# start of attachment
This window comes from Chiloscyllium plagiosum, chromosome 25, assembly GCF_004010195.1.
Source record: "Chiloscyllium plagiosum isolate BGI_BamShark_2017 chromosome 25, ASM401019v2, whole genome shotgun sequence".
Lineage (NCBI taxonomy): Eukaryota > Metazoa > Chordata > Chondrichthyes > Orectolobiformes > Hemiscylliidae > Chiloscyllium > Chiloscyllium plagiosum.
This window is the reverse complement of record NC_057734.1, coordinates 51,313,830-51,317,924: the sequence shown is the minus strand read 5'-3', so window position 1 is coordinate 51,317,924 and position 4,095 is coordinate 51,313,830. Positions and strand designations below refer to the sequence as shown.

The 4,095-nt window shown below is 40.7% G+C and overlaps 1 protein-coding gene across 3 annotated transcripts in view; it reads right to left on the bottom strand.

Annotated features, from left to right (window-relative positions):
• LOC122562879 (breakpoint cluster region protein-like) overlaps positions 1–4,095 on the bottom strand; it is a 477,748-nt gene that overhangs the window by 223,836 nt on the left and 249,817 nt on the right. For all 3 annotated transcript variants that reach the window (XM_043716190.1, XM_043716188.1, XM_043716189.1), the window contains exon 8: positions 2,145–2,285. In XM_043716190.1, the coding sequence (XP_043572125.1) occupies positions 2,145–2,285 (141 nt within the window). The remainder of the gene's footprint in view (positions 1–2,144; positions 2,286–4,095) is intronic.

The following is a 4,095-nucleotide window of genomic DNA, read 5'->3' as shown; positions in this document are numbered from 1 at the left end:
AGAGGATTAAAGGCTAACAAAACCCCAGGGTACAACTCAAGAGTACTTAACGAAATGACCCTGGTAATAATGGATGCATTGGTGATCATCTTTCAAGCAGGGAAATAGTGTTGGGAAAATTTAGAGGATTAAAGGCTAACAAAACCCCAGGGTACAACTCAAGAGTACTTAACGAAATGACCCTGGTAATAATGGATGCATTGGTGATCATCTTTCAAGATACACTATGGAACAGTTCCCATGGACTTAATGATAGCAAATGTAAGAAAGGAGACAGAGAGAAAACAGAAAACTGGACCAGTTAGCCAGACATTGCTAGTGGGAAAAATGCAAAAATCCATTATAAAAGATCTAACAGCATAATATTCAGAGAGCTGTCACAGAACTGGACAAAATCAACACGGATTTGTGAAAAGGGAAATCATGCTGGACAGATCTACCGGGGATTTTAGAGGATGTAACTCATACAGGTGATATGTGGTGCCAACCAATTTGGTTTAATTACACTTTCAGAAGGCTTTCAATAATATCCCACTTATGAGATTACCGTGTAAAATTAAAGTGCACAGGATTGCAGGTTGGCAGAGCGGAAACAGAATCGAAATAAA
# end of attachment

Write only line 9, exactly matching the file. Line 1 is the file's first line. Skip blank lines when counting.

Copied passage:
AGAGGATTAAAGGCTAACAAAACCCCAGGGTACAACTCAAGAGTACTTAACGAAATGACCCTGGTAATAATGGATGCATTGGTGATCATCTTTCAAGCAGGGAAATAGTGTTGGGAAAATTTAGAGGATTAAAGGCTAACAAAACCCCAGGGTACAACTCAAGAGTACTTAACGAAATGACCCTGGTAATAATGGATGCATTGGTGATCATCTTTCAAGATACACTATGGAACAGTTCCCATGGACTTAATGATAGCAAATGTAAGAAAGGAGACAGAGAGAAAACAGAAAACTGGACCAGTTAGCCAGACATTGCTAGTGGGAAAAATGCAAAAATCCATTATAAAAGATCTAACAGCATAATATTCAGAGAGCTGTCACAGAACTGGACAAAATCAACACGGATTTGTGAAAAGGGAAATCATGCTGGACAGATCTACCGGGGATTTTAGAGGATGTAACTCATACAGGTGATATGTGGTGCCAACCAATTTGGTTTAATTACACTTTCAGAAGGCTTTCAATAATATCCCACTTATGAGATTACCGTGTAAAATTAAAGTGCACAGGATTGCAGGTTGGCAGAGCGGAAACAGAATCGAAATAAA